Simply put, business owner compensation should not affect
business valuation. Or rather,
theoretically it should not. For small
and medium sized businesses, valuation is based on “Discretionary Earnings”, which
includes “owner’s benefit”. Owner’s
benefit includes one owner’s salary, health insurance, personal expenses run
through the company, etc. In other
words, the earnings (profit) that a company makes, plus the owner’s
compensation, is then used to determine the valuation.
It makes sense too.
Think about a company that has no earnings, but the owner pays himself
$500K a year in salary from his company.
Another company makes $100k in earnings and the owner pays himself
$100K. Which company would you rather
But that is sometimes easier said than done. I’ve seen plenty of confusion and mistakes
when it comes to figuring out how to account for owner’s benefit. Let’s look at some examples:
Let’s say the business is a sole proprietorship. In this case the business financials will
appear on the owner’s personal tax return.
There will be no salary, as a sold proprietor doesn’t pay salary to
himself. So in this case there is no
salary to add back into earnings. An
owner can take a “draw”, but that isn’t salary.
The mistake I’ve seen is for a broker or owner to add draw back into
tax return earnings. For some small companies this
mistake can double the earnings and thus double the price of the business. I’ve never actually seen a business sold this
way, only priced this way until the error is discovered and the business
Another common error is how a working spouse is accounted
for. Often a spouse (yes, usually a
wife), works in the business but isn’t paid.
In that case, a fair working wage must be subtracted from earnings. That lowers earnings and lowers the price of
the business, but it is only fair since a new buyer would have to replace the
spouse with an employee – one which they will surely have to pay. Often a broker, not wanting to impact the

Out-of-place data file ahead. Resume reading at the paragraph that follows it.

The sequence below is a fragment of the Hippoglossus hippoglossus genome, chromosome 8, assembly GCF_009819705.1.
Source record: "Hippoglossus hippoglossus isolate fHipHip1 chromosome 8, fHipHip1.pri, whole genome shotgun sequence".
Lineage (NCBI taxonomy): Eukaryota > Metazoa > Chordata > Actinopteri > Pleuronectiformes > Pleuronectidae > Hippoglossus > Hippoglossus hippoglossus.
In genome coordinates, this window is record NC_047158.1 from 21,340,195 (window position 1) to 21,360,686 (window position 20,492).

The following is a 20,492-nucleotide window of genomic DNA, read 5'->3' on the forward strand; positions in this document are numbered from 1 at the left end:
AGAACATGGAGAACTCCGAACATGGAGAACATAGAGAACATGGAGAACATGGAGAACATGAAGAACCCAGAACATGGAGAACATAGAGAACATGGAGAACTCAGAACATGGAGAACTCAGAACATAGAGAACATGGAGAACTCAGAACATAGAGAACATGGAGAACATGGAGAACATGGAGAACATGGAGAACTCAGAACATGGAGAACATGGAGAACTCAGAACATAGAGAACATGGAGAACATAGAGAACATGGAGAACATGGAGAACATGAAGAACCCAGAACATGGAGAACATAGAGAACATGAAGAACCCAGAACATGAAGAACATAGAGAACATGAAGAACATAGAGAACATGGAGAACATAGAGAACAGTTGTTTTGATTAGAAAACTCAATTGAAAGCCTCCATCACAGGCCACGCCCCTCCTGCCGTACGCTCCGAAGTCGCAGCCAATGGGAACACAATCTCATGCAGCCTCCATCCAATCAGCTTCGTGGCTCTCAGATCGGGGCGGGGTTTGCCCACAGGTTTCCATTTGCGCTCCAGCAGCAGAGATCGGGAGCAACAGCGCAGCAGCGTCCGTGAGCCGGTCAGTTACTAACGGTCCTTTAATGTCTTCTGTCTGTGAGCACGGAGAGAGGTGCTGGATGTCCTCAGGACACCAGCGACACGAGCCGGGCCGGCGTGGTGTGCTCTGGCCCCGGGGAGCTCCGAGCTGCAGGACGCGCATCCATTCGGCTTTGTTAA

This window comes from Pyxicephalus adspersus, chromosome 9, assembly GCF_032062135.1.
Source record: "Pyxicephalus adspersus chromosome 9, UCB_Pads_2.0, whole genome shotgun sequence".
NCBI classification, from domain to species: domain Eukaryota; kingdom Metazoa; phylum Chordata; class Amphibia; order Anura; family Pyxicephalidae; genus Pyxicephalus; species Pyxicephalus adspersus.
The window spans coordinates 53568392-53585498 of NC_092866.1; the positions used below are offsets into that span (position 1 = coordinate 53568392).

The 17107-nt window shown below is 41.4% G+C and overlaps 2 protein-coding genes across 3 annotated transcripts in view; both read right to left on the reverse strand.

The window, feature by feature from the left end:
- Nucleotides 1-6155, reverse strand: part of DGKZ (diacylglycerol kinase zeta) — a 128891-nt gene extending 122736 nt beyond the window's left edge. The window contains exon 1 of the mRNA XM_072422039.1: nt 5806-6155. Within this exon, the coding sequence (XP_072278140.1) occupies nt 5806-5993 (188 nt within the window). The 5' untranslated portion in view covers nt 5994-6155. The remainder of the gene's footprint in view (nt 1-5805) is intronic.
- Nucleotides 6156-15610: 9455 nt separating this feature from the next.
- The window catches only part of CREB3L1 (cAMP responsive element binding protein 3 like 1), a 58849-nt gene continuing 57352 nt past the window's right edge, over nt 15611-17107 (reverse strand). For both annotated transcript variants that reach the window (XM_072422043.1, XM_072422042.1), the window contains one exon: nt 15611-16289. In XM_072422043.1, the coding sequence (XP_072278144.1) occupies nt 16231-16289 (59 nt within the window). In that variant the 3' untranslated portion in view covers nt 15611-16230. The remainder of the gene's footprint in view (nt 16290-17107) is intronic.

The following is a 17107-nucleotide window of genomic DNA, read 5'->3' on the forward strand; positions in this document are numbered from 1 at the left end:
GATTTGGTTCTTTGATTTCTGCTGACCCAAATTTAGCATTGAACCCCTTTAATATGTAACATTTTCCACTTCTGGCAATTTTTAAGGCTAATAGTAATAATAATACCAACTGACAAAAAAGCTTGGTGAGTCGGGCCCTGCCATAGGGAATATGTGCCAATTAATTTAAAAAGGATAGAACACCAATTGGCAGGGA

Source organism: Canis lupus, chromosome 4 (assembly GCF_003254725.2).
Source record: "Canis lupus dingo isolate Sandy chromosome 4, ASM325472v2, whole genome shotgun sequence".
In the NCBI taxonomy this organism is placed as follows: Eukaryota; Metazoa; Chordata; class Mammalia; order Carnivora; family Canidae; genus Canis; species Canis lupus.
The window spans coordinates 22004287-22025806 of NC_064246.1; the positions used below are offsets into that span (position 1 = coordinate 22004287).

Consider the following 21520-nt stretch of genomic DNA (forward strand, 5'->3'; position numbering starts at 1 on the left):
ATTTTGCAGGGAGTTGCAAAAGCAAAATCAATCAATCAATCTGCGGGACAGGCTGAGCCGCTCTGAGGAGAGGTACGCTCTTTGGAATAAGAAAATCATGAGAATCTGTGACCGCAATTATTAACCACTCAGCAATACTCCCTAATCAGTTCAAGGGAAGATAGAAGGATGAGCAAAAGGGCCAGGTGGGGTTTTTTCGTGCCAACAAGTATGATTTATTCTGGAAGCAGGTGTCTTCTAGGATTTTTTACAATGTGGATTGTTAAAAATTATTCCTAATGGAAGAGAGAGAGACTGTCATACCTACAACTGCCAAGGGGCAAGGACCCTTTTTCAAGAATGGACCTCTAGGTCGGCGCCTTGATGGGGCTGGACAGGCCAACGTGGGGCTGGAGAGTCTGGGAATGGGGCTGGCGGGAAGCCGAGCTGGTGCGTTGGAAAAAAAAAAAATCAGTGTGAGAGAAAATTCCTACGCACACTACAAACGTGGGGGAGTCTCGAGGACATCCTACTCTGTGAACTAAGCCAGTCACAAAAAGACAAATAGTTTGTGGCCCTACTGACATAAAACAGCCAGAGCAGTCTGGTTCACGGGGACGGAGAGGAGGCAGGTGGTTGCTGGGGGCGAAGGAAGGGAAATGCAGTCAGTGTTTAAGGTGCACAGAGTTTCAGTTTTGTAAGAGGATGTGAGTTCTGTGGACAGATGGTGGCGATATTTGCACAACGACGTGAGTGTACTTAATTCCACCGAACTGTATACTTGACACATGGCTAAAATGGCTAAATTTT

price, will “forget” to make that negative adjustment for the slave – uh, I
mean working spouse.
You’ll notice in the first paragraph the definition of
earnings is ONE owner’s salary. If a
husband and wife both work in the business and there is one line item for “Owner’s Compensation” then sometimes a broker will just add that back in. That isn’t at all correct since a new buyer
will again have to hire someone to take the place of the working spouse. The correct way to account for this is to add
it all back in, then do a negative adjustment for a fair wage to account for a replacement for the
It can get complicated.
Let’s say an owner pays himself $200,000 a year, but has slowly moved
out of the company and now only checks in once in a while. His second-in-command essentially runs the
company now and he makes $90,000. A
new owner with the right qualifications could easily replace the
second-in-command. How do you price it? This is a tough one. You can add back $290,000, but you’ve now
priced it so a new owner almost HAS to fire the second-in-command for the
financials to work as advertised. I’ve
had a couple of these, and I sit down with the owner and fully explain the
situation. Does he wish to price it that
way? What is the relationship with his
top employee? Has he offered to sell to
the second-in-command? Could he? Would he like to provide some ownership to this
employee so he walks away with some money?
As you can imagine, some are deeply concerned about their employee and
work something out, and some see the sale of their business as their only
chance to build up their retirement and wish to maximize value at all
Actually, to be honest, I’d say all business owners say they
care about their employees, but sometimes – usually later in the transaction –
their actions don’t bear out what they told me earlier. Human nature I guess – and I’m less and less
surprised when this happens.